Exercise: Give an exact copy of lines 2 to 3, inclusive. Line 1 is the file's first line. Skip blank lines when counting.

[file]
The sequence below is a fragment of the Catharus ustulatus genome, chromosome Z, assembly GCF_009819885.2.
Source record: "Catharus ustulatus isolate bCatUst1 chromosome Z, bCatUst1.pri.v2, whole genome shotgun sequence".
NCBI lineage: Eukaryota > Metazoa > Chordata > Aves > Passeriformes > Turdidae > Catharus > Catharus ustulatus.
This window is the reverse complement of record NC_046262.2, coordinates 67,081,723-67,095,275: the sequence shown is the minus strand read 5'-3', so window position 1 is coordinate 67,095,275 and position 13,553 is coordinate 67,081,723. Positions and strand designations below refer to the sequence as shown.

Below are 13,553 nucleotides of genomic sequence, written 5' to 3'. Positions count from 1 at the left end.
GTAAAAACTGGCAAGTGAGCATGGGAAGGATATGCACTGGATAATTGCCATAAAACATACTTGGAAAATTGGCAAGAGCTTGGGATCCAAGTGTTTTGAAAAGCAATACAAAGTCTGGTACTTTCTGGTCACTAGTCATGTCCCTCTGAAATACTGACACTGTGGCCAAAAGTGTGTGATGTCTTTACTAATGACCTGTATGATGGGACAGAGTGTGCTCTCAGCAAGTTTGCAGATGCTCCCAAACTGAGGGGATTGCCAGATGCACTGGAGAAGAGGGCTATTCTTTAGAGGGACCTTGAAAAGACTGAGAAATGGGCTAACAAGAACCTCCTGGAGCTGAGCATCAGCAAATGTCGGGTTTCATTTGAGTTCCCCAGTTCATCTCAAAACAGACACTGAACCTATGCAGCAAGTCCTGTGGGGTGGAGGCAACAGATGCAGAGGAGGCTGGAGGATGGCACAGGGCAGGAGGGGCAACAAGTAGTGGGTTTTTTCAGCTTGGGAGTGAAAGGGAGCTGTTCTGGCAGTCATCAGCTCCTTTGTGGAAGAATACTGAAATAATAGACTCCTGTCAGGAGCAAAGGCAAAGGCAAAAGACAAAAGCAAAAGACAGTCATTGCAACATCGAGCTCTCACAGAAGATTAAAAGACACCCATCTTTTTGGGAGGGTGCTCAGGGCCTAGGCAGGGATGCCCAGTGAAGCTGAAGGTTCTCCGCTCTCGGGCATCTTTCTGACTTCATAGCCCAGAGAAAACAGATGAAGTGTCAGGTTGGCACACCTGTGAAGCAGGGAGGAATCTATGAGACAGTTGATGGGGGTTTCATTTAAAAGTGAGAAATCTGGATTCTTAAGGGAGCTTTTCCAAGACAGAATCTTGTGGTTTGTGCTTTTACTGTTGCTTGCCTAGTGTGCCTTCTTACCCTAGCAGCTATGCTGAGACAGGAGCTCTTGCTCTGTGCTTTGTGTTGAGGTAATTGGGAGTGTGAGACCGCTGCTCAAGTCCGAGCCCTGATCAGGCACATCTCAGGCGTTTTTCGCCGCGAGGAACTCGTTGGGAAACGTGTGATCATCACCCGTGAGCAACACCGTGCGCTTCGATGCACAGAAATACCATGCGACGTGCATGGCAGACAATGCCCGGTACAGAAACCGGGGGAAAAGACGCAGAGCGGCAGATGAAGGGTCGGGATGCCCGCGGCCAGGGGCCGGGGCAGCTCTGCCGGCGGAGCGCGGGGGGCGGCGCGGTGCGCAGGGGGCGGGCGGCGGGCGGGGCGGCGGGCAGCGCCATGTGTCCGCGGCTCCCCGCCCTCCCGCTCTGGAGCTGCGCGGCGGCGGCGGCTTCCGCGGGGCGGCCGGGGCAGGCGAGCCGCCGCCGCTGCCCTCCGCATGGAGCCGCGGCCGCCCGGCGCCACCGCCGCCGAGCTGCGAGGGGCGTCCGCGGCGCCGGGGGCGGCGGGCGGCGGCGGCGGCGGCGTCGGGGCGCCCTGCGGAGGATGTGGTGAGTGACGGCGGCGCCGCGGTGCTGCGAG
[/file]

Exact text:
Source record: "Catharus ustulatus isolate bCatUst1 chromosome Z, bCatUst1.pri.v2, whole genome shotgun sequence".
NCBI lineage: Eukaryota > Metazoa > Chordata > Aves > Passeriformes > Turdidae > Catharus > Catharus ustulatus.